Trouble is, the Braves' need for Realmuto isn't immediate while Tyler Flowers and Kurt Suzuki are still in town. And since their rebuild isn't yet complete, there's also the question of how wise it would be for them to deal top prospects to an NL East rival that's also rebuilding.
1. Washington Nationals
When Joe Frisaro of MLB.com reported that the Nationals have interest in Realmuto, he was stating the obvious.
Matt Wieters flopped as a regular in 2017, resulting in the Nationals finishing dead-last in wins above replacement out of the catching position, according to FanGraphs. With Wieters once again set to handle the bulk of the catching duties in 2018, the Nationals would do well to upgrade.
They don't have too much left in a farm system that checks in at No. 19 in MLB, but there should be enough in there for Realmuto. And since their goal is to win an elusive World Series, preserving their farm system shouldn't be a top priority anyway.
Others: Arizona Diamondbacks, Colorado Rockies, Boston Red Sox
Christian Yelich, LF/CF, Miami Marlins
Even Realmuto, heck of a trade chip though he is, doesn't have the value of Marlins teammate Christian Yelich.
Yelich can hit, run and field, whether he's playing left or center field. He's only 26 years old and signed to a club-friendly contract that runs as far as 2022. He's thus a hugely valuable player with a wide range of appeal, which could potentially boost his price tag even beyond what's fair.
Blue Jays general manager Ross Atkins said on Sportsnet 590 that "all 30 teams" are in on Yelich. If that's an exaggeration, it's probably only a small one. But to narrow things down to his three best suitors...
3. Atlanta Braves
Whereas Atlanta's catching situation is already solid, the club doesn't have anything in left field now and also has a looming hole in right field with Nick Markakis heading into the final year of his contract. Yelich could fill either in the long term, with Ronald Acuna eventually taking the other corner-outfield spot.
But once again, the complication here is the idea of the Braves sending a boatload of prospects to a fellow NL East rebuilder.
2. Chicago White Sox
Immediately beneath Atlanta's farm system in B/R's rankings is Chicago's. That alone is reason enough to take the White Sox seriously as a potential landing spot for Yelich.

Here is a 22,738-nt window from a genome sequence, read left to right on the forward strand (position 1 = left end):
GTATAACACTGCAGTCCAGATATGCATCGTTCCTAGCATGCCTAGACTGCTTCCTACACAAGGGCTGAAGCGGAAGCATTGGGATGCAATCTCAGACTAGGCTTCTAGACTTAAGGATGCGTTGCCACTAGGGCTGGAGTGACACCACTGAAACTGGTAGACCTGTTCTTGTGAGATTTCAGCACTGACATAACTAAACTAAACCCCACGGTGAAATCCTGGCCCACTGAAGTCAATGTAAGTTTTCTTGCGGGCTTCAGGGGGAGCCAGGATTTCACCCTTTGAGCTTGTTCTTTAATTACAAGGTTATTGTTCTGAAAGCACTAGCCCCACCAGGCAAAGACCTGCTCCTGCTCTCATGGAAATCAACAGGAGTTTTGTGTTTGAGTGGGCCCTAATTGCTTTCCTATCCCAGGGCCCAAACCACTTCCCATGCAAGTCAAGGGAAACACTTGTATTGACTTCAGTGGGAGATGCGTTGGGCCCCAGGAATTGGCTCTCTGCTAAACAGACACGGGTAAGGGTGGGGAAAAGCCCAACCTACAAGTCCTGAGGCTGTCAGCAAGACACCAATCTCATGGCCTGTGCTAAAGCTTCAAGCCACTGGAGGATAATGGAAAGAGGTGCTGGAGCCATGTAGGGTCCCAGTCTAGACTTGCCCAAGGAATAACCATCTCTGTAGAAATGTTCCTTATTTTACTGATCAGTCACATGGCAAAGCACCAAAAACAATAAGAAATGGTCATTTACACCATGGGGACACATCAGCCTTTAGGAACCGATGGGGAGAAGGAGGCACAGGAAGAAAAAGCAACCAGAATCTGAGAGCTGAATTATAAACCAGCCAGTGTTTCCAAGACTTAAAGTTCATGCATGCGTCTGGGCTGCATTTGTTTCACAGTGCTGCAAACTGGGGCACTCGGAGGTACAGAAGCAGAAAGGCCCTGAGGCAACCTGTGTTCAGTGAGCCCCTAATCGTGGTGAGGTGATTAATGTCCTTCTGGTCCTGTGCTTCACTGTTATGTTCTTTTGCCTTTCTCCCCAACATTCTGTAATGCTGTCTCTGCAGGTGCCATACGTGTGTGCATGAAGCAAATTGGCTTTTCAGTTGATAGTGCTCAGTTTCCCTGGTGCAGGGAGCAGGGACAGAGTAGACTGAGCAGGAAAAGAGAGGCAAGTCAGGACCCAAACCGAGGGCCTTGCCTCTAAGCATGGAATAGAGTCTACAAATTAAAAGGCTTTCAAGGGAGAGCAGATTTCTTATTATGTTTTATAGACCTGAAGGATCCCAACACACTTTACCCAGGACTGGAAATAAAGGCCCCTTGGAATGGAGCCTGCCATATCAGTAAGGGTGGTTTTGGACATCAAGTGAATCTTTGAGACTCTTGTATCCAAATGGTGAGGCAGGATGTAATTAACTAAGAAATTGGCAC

They also have a similar need for him in the long haul. Chicago has two excellent outfield prospects in Eloy Jimenez and Luis Robert, but both are likely going to be corner outfielders. Yelich would look awfully good as a long-term center fielder in between them.
Even if the White Sox aren't ready to win now, making a move for Yelich is in their best interest and within their capabilities.
1. Los Angeles Dodgers
As good as Yelich looks in the futures of the Braves and White Sox, he looks even better in the present of the Dodgers.
The Dodgers already have what they need to return to the World Series in 2018. But to win it, it wouldn't hurt to have an outfielder who could work either as a regular in left field or in center field, where the Dodgers are banking that Chris Taylor's 2017 breakout was the real deal.
With MLB's No. 5 farm system at their disposal, the Dodgers have what they need to make a deal for Yelich. Since his contract creates only a $7 million tax hit, they also wouldn't be losing all of their $17.4 million in luxury tax space.
Others: Arizona Diamondbacks, Toronto Blue Jays, Texas Rangers, Washington Nationals, Philadelphia Phillies
Chris Archer, SP, Tampa Bay Rays
The most desirable pitcher to appear in trade rumors this winter is Tigers right-hander Michael Fulmer. But since he's all but disappeared from the rumor mill, Chris Archer will have to do in his stead.
By sending Longoria to the Giants, the Rays have already shown they're open to dealing their franchise cornerstones. As a two-time All-Star who's only 29 and signed for cheap through 2021, Archer is a prime candidate to go next.
Provided a suitor can meet the Rays' asking price, of course. For that, the Rays can look to equal or exceed the haul that the White Sox got for Jose Quintana last July. Teams that might oblige are...
3. New York Yankees
According to Bill Brink of the Pittsburgh Post-Gazette, the Yankees were looking at Archer around the same time they were looking at Gerrit Cole in December.
Cole ended up with the Houston Astros instead. The Yankees can't be happy about that, as the Astros are the team they have to go through to get to the World Series. In a chat with MLB Network Radio's Casey Stern, Yankees GM Brian Cashman referred to them as a "beast" that must be dealt with.
A trade for Archer would be a fine way for the Yankees to respond to Houston's acquisition of Cole. The catch is that they'd have to live with some of their best prospects moving to an AL East rival.
2. Atlanta Braves
Archer was a hot topic during the winter meetings. According to Topkin, the Braves were doing some of the talking.
They're certainly not lacking in elite young arms. What they do lack is an established ace to front their rotation in 2018 and beyond. It would be understandable if they concluded that satisfying that need were worth sacrificing some of their prospect depth.
Either that, or they could be patient and let their young arms mature.
1. Milwaukee Brewers
The Brewers are another team that Topkin linked to Archer during the winter meetings. The only thing to say to that is, "Darn right."
The Brewers' rotation isn't without upside. Chase Anderson is coming off a breakout year. Jimmy Nelson is as well, and is said by MLB.com's Adam McCalvy to be "way" ahead of schedule in his return from shoulder surgery. Rounding things out are solid arms belonging to Zach Davies and Jhoulys Chacin.
Still, a 200-inning, 200-strikeout machine like Archer would look awfully good in Milwaukee. He would help the close the gap between the Brewers and the Cardinals and Cubs in the NL Central. As far as excuses for them to dip into their excellent farm system go, that's the best there is.
Others: Chicago Cubs, Philadelphia Phillies, St. Louis Cardinals, Minnesota Twins